Graphene 'Paint' Could Power Future Homes with Solar Energy
Graphene is the new wonder material of the future. It can mop up oil spills, be used as lubricant and now, it could be used to power our homes. Researchers have discovered that by combining graphene with other one-atom thick materials, they can create the next generation of solar cells and optoelectronic devices.
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Graphene is the world's thinnest, strongest and most conductive material. Not surprisingly, it holds enormous potential to revolutionize a huge number of diverse applications--everything from smartphones to drug delivery and computer chips. In addition, the isolation of graphene has also led to the discovery of a whole new family of one-atom thick materials.
These materials, collectively known as 2D crystals, demonstrate a vast range of superlative properties. When combined in layers, these materials can add new functions to the material with each new addition. Called heterostructures, these layered materials are ideal for creating new devices that can perform a variety of things at once. That's why researchers decided to utilize these heterostructures in particular to design their latest creation.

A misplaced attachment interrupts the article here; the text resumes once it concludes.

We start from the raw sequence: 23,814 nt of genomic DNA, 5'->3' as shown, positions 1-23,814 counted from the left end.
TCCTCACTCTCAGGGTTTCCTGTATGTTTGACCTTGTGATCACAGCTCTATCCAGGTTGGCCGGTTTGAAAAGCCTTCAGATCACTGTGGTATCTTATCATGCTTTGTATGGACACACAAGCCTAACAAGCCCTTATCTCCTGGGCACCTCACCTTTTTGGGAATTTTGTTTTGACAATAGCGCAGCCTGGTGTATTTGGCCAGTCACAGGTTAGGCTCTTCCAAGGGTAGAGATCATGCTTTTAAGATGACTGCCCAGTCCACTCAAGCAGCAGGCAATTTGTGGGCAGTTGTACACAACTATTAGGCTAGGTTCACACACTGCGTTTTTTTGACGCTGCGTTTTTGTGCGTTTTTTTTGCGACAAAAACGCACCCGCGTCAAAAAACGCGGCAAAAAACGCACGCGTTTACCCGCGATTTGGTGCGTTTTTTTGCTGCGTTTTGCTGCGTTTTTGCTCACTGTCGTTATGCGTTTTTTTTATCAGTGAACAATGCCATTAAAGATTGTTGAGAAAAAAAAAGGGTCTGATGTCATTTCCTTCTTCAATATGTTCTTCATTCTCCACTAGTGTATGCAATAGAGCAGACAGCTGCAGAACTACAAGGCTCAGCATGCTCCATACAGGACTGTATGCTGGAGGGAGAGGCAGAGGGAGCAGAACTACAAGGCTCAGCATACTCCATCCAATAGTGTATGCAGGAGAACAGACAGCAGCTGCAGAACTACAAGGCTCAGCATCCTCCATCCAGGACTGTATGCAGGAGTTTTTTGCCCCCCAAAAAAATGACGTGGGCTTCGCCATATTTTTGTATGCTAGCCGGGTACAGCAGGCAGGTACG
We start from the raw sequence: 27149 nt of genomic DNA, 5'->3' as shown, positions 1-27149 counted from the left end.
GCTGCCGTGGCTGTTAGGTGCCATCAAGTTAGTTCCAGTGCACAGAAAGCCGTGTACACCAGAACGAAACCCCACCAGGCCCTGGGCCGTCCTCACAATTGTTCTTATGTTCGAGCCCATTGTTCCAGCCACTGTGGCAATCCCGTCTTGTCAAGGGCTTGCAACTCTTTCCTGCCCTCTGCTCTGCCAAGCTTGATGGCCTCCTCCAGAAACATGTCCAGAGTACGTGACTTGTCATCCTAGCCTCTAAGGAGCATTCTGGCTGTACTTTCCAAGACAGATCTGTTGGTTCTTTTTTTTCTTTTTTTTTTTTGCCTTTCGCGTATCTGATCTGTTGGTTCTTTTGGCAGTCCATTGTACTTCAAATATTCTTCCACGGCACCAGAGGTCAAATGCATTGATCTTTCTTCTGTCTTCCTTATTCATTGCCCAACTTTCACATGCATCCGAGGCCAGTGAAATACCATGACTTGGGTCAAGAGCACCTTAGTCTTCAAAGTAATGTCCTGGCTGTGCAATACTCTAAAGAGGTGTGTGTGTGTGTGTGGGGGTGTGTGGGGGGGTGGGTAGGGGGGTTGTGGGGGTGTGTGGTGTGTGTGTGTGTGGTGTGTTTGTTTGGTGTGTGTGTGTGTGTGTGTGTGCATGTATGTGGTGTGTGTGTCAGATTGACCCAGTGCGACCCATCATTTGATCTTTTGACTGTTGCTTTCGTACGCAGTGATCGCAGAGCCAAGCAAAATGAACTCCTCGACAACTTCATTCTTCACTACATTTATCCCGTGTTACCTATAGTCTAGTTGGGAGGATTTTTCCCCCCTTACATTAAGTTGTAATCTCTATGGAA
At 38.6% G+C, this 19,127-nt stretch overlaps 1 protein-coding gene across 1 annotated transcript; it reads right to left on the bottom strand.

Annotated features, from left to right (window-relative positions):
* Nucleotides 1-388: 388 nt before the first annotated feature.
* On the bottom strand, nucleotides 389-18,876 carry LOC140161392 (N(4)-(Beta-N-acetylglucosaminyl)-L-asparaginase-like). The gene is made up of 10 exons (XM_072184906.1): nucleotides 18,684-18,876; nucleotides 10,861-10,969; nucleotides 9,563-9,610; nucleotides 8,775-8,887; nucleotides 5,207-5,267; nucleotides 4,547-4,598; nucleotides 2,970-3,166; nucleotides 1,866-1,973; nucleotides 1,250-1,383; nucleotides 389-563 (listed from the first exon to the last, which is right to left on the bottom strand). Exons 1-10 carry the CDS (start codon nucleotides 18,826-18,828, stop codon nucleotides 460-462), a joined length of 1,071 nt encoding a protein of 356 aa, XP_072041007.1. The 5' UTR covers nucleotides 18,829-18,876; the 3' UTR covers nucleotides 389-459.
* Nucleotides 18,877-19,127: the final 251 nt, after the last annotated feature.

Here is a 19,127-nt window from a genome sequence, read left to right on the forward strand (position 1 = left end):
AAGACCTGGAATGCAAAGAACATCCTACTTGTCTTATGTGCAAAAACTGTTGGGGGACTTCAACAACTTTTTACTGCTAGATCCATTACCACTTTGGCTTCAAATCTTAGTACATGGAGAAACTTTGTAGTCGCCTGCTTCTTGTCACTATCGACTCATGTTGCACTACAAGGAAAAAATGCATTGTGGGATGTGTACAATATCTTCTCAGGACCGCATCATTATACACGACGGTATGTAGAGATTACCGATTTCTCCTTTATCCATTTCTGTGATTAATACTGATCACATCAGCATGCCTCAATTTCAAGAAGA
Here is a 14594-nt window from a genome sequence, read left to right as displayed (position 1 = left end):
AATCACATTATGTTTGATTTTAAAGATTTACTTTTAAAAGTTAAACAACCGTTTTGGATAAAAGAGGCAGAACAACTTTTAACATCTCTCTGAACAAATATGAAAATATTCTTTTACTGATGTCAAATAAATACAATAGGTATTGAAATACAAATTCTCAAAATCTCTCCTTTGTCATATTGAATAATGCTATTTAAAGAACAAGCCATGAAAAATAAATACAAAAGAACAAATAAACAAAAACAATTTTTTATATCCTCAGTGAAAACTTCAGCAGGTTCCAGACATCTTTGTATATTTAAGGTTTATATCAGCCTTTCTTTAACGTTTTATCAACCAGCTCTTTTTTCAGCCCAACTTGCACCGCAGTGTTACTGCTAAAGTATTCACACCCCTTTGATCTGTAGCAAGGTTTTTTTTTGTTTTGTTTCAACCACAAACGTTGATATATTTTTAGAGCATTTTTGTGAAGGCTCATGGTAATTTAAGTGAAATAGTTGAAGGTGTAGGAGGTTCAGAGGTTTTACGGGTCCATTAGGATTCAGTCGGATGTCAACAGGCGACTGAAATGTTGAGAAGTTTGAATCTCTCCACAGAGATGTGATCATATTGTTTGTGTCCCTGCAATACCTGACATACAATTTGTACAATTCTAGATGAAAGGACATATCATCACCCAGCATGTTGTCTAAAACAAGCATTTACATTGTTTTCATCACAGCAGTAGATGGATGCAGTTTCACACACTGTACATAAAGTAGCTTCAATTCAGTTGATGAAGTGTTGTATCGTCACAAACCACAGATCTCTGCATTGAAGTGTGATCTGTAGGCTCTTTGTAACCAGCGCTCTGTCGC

The researchers combined graphene with monolayers of transition and metal dichalcogenides (TMDC), which allowed them to create very sensitive and efficient photovoltaic devices. These devices could potentially be used as ultrasensitive photodetectors or very efficient solar cells.
"Such photoactive heterostructures add yet new possibilities, and pave the road for new types of experiments," said Kostya Novoselov, one of the researchers, in a news release. "As we create more and more complex heterostructures, so the functionalities of the devices will become richer, entering the realm of multifunctional devices."
Although the applications are exciting, the more interesting point is how this new material could affect the future of sustainable energy. The multi-layered heterostructures could, in theory, be "painted" onto an outside wall and power entire buildings as they absorb the sun's rays. In addition, the material could be used at will to change the transparency and reflectivity of fixtures and windows, which could lead to a whole new era of controlling environmental factors within an office or house.
Don't get excited just yet, though. It will take quite some time before this material could be scaled up to accomplish such feats. In the meantime, we'll have to subsist on standard solar panels in order to harness the sun's energy.
The details of this new material are published in the journal Science.